Born on the Fourth of July
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Born on the Fourth of July
English 102 – Section 07
March 5, 2003
The second movie in Oliver Stone’s war trilogy, Born on the Forth of July, is based on the autobiographical story of a Vietnam veteran, Ron Kovic (Tom Cruise). Stone’s intuitive techniques as a director contribute in scrutinizing a critical era of American history, thru the life of one person. In this film, he posits Ron Kovic’s life as an allegory of the revolutions that occurred in the in the afflicting and erratic era of the late 1960s and ‘70s in America. Through the journey of this one man, Stone perfectly chronicles the social and political aftermath that divided a war-torn country. Ron Kovic defines the Vietnam War generation and the disillusionment that these men faced. Born on the Fourth of July delineates the story of a Vietnam veteran. Through the life of this one man, Stone embodies the fabric of the late 1960’s and a generation forever lost to the austerity and disillusionment of this war. This movie does not focus on Vietnam, but instead on aftermath and consequences of Vietnam and Stone depicts it impeccably through Ron Kovic’s life.
The movie begins by explaining the childhood of Ron Kovic and the influence of the “small town 1950s America” had on his decisions in life. At this time, the mood of the country was optimistic but extremely naïve to the fostering tensions of Vietnam and Nixon. Kovic, like the majority of his generation, grew up in a conservative and sheltered time that emphasized religion, family, and the American Dream. He lives in a typical, archetypal American upbringing where symbols such as John Wayne and the honor of serving and fighting for his country coincide with manhood. Kovic’s naïve youth of playing war games with childhood friends and observing, from his father’s shoulders, older generations of war heroes marching proudly in his hometown Fourth of July parade only heighten his ambitious patriotic fervor. An all-American high school boy, he therefore enlists in the Marines right after graduating from high school entrusting in the false myths of America that he had been surrounded by as a child.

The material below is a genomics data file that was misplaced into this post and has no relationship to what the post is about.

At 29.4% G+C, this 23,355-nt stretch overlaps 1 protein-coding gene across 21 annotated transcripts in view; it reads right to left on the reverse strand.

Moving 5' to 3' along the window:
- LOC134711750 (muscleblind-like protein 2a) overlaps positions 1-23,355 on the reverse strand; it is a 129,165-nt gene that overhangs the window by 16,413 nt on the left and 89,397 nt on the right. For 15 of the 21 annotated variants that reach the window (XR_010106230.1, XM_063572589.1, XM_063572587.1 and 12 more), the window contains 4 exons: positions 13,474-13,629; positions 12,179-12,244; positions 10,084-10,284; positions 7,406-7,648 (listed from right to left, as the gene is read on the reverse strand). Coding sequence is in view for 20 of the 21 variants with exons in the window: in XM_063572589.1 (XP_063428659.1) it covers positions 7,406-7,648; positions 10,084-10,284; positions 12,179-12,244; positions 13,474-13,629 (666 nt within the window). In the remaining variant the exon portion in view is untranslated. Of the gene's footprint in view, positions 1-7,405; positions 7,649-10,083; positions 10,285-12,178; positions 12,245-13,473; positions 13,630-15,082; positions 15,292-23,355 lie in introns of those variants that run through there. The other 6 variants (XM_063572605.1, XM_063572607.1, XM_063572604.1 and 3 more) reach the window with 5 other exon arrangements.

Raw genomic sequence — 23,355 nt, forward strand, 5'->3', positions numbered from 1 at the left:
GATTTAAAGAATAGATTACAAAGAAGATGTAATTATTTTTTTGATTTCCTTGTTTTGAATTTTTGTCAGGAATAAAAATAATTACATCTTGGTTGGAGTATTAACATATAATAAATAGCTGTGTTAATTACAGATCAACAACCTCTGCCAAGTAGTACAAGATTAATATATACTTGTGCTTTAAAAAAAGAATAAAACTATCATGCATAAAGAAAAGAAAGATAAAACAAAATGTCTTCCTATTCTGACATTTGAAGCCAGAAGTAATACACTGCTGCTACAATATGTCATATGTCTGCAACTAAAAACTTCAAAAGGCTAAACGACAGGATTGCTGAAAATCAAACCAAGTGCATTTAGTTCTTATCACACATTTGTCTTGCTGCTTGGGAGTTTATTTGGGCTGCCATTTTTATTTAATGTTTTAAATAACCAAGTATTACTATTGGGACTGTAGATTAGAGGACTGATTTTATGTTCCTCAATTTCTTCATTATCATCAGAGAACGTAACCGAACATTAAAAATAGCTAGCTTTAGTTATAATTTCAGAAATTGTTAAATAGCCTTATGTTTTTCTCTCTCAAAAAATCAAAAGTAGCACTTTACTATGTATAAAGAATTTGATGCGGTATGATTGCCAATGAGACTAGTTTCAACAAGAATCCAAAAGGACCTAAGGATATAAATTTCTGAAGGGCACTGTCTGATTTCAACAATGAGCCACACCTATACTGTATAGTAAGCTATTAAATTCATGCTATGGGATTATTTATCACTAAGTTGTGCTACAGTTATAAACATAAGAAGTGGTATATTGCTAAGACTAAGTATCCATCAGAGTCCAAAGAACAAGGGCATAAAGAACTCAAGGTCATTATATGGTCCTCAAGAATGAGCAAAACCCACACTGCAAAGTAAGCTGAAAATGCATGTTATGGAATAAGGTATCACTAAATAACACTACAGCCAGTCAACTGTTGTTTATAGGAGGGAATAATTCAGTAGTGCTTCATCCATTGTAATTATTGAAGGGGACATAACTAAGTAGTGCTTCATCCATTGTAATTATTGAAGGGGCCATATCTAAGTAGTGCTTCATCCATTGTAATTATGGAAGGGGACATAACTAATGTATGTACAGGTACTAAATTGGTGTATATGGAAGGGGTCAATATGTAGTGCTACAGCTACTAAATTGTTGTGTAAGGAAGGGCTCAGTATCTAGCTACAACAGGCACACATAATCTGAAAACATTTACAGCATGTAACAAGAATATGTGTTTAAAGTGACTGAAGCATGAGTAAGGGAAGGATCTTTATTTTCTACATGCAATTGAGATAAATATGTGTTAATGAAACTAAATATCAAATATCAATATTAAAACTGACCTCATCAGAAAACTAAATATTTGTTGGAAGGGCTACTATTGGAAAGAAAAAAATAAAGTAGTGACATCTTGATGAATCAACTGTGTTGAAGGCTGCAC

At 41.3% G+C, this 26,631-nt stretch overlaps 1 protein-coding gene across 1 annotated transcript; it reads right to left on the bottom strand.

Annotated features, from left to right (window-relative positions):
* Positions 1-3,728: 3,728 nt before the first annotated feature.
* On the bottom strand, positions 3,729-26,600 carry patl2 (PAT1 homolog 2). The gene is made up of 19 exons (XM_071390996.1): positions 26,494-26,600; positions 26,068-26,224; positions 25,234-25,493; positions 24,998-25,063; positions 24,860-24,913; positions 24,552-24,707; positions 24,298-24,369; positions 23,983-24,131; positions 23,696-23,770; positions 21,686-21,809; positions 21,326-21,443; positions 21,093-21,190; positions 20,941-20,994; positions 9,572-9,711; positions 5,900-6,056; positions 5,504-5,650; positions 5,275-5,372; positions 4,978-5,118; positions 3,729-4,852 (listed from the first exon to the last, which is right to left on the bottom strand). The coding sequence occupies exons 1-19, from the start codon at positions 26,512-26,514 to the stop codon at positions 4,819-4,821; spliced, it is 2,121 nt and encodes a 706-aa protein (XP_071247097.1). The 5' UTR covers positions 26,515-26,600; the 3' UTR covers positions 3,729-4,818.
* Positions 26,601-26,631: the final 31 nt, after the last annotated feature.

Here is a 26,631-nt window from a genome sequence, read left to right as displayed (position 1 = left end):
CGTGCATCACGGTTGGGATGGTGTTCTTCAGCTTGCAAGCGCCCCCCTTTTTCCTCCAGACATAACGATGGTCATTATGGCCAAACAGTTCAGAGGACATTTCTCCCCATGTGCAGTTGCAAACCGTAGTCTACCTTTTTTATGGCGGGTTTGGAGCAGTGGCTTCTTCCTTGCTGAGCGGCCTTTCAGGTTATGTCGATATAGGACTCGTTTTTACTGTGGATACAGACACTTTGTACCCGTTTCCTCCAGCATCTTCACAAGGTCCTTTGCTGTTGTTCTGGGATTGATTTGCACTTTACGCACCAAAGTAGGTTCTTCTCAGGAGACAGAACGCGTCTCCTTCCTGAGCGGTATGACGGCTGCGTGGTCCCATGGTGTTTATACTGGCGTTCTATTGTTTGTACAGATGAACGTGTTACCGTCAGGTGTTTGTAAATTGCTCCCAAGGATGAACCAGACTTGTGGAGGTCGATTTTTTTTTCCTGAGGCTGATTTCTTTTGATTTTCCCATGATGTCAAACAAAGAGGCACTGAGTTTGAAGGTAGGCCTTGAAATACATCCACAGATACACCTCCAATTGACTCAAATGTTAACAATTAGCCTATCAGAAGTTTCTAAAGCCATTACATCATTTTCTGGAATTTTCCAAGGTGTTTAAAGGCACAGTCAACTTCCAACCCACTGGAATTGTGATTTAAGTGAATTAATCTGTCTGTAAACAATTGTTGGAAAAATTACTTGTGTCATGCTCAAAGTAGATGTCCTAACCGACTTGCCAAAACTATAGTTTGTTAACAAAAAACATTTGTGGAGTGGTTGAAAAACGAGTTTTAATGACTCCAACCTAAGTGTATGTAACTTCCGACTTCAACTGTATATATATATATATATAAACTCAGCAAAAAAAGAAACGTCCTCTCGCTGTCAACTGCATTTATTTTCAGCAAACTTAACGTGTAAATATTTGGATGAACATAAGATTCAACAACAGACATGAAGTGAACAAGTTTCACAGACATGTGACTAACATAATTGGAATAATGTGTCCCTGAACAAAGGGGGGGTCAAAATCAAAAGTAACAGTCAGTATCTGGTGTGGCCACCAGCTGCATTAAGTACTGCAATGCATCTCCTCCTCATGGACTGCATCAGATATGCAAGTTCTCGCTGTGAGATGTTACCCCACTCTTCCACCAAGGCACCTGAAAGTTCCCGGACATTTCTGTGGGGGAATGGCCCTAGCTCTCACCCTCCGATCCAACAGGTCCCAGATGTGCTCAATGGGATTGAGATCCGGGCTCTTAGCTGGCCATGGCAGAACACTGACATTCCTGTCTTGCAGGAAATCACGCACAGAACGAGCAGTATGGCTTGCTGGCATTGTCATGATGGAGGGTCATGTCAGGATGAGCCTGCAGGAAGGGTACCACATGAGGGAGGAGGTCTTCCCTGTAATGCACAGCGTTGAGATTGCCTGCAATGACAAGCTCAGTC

Stone shows only a few scenes of actual combat in Vietnam but in these scenes all the brutality and misery of war are displayed. In these combat scenes, Stone shows how Kovic and his platoon mistakenly fire on a village of women and children. The echoing of the screaming baby sprawled next to its dead mother is a memory that remains locked and haunted in this young soldier’s mind. Another vital combat scene also depicts the horror show of war. His platoon is told to shoot at everything that movies so, Kovic in his confusion shots a fellow comrade whom he mistaken for a Viet Cong. Stone depicts this scene masterfully by giving the scene an orange, blurry hue along with the blinding sunset making the audience clearly comprehend the confusion. In these two diplomatically engaging scenes, Stone exhibits the asinine disarray of war. In the closing scene of combat, Kovic is shot by a Viet Cong leaving him paralyzed from the chest down. This imperative moment dramatically reveals
Limiting the focus on the battle scenes Stone concentrates instead on his pre and post Vietnam development. When Kovic returns, he ends up in a filth ridden Veteran’s Hospital as he slowly learns that his “love it or leave it” patriotism is being challenged.
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